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About MuzzaB

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  1. Yes. 1976 OSTAR. Innovator of Mana was a custom Nova 28, flush decked.
  2. MuzzaB

    Jim Young

    I sailed and raced with Jim decades ago. His contribution to N.Z. sailing will not be forgotten. He was never afraid to be radical in his designs.
  3. MuzzaB

    Old pics

    I recall SeaBee Air coming onto the beach at Oakura at least once, but that required zero swell. I used to love exploring up Whangaruru. But as you mentioned SeaBee Air, here is a one of those wonderful Grummans having just dropped Dad off to join the boat at Otehei Bay, Urupukapuka, 1979-80.
  4. MuzzaB

    Old pics

    Maybe this one doesn't qualify but it is interesting. Erehwon circa 1949. My father was regular racing crew on Erewhon but took this photo from Inyala on which he cruised regularly (see the book "A Modern Sea Beggar" by Temple Utley available to read online).
  5. MuzzaB

    Old pics

    My first time solo on a Laser. I weighed about two feathers at the time and was 11 or 12 years old. I persuaded one of my father's friends to let me borrow his near-new Laser (check out that low sail number). Mid '70s Oakura Bay, Northland.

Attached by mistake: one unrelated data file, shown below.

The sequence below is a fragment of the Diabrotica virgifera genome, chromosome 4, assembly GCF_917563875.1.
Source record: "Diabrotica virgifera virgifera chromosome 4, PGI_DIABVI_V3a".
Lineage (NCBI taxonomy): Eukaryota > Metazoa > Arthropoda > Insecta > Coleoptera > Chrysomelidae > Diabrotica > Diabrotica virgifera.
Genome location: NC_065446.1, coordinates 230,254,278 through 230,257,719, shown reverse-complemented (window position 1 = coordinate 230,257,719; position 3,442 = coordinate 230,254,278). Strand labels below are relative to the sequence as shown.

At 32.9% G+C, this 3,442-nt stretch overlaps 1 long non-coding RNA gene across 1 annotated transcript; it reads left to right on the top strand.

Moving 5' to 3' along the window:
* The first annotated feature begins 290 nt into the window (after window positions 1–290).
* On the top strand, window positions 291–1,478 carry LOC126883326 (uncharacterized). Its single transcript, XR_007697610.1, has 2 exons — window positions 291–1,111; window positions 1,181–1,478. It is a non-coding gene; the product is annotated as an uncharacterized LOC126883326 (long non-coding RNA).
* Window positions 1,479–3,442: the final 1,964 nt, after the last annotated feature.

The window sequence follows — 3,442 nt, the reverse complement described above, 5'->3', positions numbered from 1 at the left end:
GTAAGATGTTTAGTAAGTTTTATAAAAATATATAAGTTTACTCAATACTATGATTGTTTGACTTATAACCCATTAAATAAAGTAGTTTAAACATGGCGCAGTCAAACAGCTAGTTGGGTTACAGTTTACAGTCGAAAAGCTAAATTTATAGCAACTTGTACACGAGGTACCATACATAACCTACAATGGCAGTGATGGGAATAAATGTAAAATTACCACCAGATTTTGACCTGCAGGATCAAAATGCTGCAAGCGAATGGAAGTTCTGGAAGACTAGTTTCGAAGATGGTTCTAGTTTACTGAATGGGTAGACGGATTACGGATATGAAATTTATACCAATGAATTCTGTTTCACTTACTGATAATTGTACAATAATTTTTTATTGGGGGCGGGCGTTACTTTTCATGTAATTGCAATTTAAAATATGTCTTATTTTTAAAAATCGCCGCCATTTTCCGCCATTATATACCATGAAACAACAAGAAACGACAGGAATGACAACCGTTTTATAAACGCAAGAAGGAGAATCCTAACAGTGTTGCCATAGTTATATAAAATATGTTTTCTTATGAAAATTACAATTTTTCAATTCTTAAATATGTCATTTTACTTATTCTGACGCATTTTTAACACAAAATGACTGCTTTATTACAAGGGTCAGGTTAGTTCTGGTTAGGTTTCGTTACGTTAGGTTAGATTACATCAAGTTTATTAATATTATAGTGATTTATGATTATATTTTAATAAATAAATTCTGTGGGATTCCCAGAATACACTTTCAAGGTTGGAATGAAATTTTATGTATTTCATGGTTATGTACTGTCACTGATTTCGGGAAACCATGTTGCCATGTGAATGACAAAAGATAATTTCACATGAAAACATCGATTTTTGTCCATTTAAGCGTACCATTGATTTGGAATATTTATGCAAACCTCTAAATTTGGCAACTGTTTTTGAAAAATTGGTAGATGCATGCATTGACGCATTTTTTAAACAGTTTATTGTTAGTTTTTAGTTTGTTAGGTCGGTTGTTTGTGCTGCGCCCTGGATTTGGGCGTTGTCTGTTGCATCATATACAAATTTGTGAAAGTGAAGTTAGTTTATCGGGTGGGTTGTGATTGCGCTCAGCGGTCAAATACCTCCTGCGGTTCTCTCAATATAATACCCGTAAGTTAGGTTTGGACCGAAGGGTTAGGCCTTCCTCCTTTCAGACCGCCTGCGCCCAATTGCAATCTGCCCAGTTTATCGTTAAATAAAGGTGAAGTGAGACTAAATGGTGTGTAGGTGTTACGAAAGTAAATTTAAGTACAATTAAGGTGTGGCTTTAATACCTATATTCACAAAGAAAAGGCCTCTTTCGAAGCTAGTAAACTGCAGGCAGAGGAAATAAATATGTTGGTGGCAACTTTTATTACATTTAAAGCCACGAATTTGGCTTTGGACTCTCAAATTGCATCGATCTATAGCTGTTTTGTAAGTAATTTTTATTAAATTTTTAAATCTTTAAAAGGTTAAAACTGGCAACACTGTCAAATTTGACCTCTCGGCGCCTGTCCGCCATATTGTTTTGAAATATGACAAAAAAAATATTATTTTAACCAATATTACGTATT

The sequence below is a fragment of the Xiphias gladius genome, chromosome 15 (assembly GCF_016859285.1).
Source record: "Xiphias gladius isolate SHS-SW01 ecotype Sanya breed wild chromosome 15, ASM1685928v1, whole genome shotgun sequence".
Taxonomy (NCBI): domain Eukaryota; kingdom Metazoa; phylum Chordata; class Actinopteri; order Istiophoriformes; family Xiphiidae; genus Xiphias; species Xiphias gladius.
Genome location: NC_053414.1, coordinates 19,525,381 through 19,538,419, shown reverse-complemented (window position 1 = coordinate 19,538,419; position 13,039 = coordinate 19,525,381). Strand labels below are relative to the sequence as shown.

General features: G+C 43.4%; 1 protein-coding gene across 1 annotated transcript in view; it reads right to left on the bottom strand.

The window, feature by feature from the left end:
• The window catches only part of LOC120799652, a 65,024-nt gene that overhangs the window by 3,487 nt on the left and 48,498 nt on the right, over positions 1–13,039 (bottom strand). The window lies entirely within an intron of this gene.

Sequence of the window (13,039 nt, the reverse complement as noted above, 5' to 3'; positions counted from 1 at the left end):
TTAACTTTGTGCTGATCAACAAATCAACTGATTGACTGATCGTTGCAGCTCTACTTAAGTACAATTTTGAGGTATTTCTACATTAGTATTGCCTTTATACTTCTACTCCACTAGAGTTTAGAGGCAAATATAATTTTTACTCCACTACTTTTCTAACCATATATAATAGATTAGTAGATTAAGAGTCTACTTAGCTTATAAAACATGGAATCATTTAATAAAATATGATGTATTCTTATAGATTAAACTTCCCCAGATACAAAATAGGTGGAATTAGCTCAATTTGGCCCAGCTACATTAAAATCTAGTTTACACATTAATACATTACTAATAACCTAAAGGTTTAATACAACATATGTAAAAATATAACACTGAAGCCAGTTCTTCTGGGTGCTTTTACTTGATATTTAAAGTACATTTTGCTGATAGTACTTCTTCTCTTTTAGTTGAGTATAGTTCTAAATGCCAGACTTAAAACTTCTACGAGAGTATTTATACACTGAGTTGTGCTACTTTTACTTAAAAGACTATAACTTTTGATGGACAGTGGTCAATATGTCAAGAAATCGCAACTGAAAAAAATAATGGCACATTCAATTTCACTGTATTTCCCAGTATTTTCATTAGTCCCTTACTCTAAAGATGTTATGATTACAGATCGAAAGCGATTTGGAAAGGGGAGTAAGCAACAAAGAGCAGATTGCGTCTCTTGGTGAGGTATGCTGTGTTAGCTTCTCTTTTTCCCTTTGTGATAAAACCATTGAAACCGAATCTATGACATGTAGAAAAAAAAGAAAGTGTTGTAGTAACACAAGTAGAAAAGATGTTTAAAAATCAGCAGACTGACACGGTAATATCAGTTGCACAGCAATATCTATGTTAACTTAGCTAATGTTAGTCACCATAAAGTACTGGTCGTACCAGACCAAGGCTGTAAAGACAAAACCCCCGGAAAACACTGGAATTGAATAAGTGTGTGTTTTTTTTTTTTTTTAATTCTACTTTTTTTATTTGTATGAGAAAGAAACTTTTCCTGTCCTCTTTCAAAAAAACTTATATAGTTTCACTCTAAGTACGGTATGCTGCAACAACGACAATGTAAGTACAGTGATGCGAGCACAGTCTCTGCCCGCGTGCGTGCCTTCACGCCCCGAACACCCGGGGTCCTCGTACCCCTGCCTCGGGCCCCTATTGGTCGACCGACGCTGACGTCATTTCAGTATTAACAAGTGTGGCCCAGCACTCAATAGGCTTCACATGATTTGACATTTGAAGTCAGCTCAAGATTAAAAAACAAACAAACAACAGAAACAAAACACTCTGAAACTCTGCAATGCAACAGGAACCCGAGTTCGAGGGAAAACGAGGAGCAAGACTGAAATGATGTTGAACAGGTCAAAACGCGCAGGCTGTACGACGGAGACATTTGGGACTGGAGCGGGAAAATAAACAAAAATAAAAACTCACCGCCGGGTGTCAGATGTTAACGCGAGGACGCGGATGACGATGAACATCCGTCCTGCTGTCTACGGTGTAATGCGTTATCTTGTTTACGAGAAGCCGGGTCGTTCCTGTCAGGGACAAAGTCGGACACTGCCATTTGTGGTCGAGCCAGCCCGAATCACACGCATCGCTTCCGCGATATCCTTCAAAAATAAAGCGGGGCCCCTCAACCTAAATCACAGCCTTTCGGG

6. The Sprint was not successful and relatively few were sold. They first appeared around 1975 or 1976. There was a Seaspay magazine review at some point in 1976 if I recall. They were very unstable - getting in over the transom was needed if you capsized in light air. Avoiding a roll-over when righting the boat in a breeze was a skill to be learned. The P Class was the place to be. In the mini-Laser type boat there was competition from the Viking (also unsuccessful) and the Micron (slightly larger - more akin to the Starling in its target market). The Optimist was new to NZ in those days and there were very few around - all wooden at that point (as were the Ps and Starlings). Anyway... I have the following anecdote. I will not name the individuals - and especially the former owner of the Sprint dinghy in this story. Let's just say that he went on to have a very successful sailing career and became a household name. We'll call him "Bob" for no reason whatsoever. As kids there was a group of us that lived close enough to the water, or stored our boats close enough, such that even though we were too young to drive, we could launch and sail our boats without "grown-up" help. So school holidays and summer evenings were filled with sailing. Sometimes we would play a game of tag. The rules were simple: a boundary was set within some convenient mooring buoys (usually with boats hanging off them - I don't remember ever damaging them). You had to stay within the boundary or you were "it". If you capsized you were "it". The person who was "it" could get out of that by forcing somebody to capsize or getting them out of bounds. Deliberate boat to boat contact was not allowed (we loved out wooden boats!) The way to get somebody to capsize was to sail up to leeward of them and grab their boom - giving it a sharp downward tug as you went by. You often had to stand up in your own boat to apply sufficient force - so risked capsizing yourself. We learned great boat handling skills. Most of us had Ps or Starlings, and there was the occasional Flying Ant - but "Bob" had a Sprint. The Sprint was by far the easiest boat to capsize so "Bob" did a lot of swimming (he may refute that). Kids can be so cruel